It's pure serendipity that this appears on your screen precisely 50 years and a day after the death of the legendary playboy, gourmet, wit and all-round ‘bon vivant’ Nubar Gulbenkian, on 10 January 1972. Although it's said that he didn't take up driving until shortly after his 65th birthday, Gulbenkian made an indelible mark on the automotive world through his penchant for travelling in chauffeured cars that were entirely bespoke – an example of which is this unique 1961 Rolls-Royce Silver Cloud II LWB Sedanca de Ville, currently on public sale (for the first time ever) with Swiss dealer Andreas Wüest.
Those who’ve never heard of Gulbenkian won’t be surprised to learn that he was not merely wealthy, but was among the richest people in the world. That was a consequence of being the son of Calouste Sarkis Gulbenkian, the famously miserly British-Armenian petroleum tycoon who earned the sobriquet ‘Mister Five Per Cent’ thanks to the commission he charged for introducing the West to Iraqi oil. Gulbenkian junior was born in the Ottoman Empire in 1896 but was quickly smuggled out – in a Gladstone bag – in order to avoid the impending Armenian genocide. And his life just got more interesting from there…
Brought to England, he was schooled at Harrow before going up to Trinity College, Cambridge, where he studied law – and, more importantly, the art of being an English gentleman that led to a sound ‘appreciation’ of women, a passion for gastronomy and a rakish attitude to dressing that inspired him to wear flamboyant clothing accessorised with monocles and fresh orchid buttonholes (sometimes specially flown in from abroad). But Gulbenkian was no mere dandy, as demonstrated by the work for British intelligence during the Second World War that saw him become a key player in the so-called ‘Pat O’Leary Line’ – an operation that smuggled Allied soldiers and airmen who’d become stranded in France across the Pyrenees and into neutral Spain.
Back on Civvy Street, Gulbenkian was intent on having a high old time – part of which involved travelling between business meetings, lunches, lady friends and soirées in a level of style that led him to commission his first bespoke car, a 1947 Rolls-Royce ‘Pantechnicon’ for which he ordered coachbuilder Hooper to create bodywork to demonstrate how the automobile might have evolved “if the war had never happened”. The result was a tank-like behemoth with an unrecognisable grille, two-tone metallic bronze paintwork, matching interior woodwork and upholstery made from West of England cloth “in shades of dark and light sand”.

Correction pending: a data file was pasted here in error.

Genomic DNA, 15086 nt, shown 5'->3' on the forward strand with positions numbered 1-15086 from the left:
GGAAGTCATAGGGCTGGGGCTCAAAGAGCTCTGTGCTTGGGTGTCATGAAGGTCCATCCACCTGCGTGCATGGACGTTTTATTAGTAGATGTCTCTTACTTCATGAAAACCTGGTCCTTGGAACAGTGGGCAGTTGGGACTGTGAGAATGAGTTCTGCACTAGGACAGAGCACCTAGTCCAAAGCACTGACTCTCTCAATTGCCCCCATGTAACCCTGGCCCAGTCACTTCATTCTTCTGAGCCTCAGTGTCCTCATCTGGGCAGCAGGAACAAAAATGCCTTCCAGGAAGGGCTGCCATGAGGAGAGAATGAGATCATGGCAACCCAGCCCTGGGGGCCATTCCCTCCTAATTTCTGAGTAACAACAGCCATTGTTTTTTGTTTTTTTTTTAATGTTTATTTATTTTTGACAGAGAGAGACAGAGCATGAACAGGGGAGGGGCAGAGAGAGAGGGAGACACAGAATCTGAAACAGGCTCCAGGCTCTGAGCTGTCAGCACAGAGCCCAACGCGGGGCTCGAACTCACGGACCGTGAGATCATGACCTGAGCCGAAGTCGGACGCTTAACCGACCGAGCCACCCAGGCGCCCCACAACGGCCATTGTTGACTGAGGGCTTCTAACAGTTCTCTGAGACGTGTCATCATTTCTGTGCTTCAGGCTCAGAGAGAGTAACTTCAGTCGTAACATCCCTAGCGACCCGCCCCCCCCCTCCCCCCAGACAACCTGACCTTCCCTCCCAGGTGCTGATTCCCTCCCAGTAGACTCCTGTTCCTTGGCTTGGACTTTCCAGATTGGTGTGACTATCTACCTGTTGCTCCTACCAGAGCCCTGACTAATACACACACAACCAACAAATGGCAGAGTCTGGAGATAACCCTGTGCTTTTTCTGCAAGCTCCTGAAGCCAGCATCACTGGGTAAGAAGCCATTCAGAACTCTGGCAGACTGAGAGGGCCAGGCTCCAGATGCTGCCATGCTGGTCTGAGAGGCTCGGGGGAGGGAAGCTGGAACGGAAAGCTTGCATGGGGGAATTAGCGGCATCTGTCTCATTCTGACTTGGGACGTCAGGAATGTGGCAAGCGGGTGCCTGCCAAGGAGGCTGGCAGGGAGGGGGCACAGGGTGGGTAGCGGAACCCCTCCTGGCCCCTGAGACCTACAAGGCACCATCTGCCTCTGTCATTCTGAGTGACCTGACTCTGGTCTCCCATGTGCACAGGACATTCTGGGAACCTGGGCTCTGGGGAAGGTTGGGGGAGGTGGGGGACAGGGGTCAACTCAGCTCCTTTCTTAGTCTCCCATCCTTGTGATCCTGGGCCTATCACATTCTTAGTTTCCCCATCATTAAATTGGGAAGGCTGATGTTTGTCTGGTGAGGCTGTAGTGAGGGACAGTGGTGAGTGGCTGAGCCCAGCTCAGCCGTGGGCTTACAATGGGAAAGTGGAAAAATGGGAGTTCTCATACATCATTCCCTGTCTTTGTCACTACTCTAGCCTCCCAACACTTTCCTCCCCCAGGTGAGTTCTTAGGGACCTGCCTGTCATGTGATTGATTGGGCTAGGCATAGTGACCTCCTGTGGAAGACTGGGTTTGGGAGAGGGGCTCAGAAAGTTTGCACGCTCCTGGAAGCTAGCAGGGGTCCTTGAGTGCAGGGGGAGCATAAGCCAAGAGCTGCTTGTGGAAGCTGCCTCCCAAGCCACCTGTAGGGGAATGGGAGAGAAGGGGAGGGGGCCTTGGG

He commissioned Hooper again in 1956, this time to build a Silver Wraith for use when staying in the south of France at Domaine des Colles, his fabulous estate near Grasse. To make the most of the long hours of sunshine, Gulbenkian specified a perspex roof. It was the first of several specials that offered a clear view of the sky, among them a brace of London taxis modified in the ‘Brougham sedanca’ style and fitted with Rolls-Royce engines. Gulbenkian once said that he specified the open-air driving configuration because he could “only enjoy being dry if he could see someone else getting wet”.
The exacting tycoon had set his heart on an all-new type of open roof when, in February 1960, he placed an order with Jack Barclay for the Silver Cloud II being offered by Wüest, chassis number LCA 39. The rare, long-wheelbase, Park Ward-bodied (number LCT 61) car was subsequently delivered to the James Young coachworks minus front wings and bootlid, and a project driven by a man who didn’t understand the meaning of the word ‘no’ was set in motion. Gulbenkian specified what at the time was a unique, power-operated ‘sedanca de ville’ style roof, but the complexity of creating it for the Cloud was beyond even the artisans at James Young.
As a result, the car was dispatched to south London conversion specialist FLM Panelcraft, from where it emerged, 18 months later, bearing the registration ‘NSG 2’ (for Nubar S Gulbenkian'), with a further ‘diplomatic’ plate added in accordance with his role as an attaché to the Iranian Embassy.
The car’s many complex technical features were well documented in period, revealing that the automatic opening roof and distinctive ‘Frenched’ front and rear lights were all the work of Panelcraft, while James Young was likely responsible for the sumptuous interior that remains in its original form, albeit rather delightfully patinated. That means front seats and a dashboard upholstered in leather (practical for when one’s hapless chauffeur is required to drive roof-off in the rain) and a partitioned rear compartment finished in cosier cloth, the two sections trimmed in different shades of green and united by matching lambswool floor coverings.
Pointing to the fact that Gulbenkian might well have been the ultimate back-seat driver, the Cloud’s passenger area is also equipped with its own speedometer and intercom (“Slow down, Jackson, we’ll crash!” or “Speed up Jackson, you’re going to make me late!”) as well as the essential lighter and ashtray to accommodate the master’s enthusiastic cigar habit. There’s also a pair of unusual, glass-fronted receptacles that might have stored the newspapers that Gulbenkian might well have used to keep an eye on the markets. After all, as he once sagely observed: “A fortune does not look after itself…”
Photos: Rémi Dargegen © 2022 / Getty Images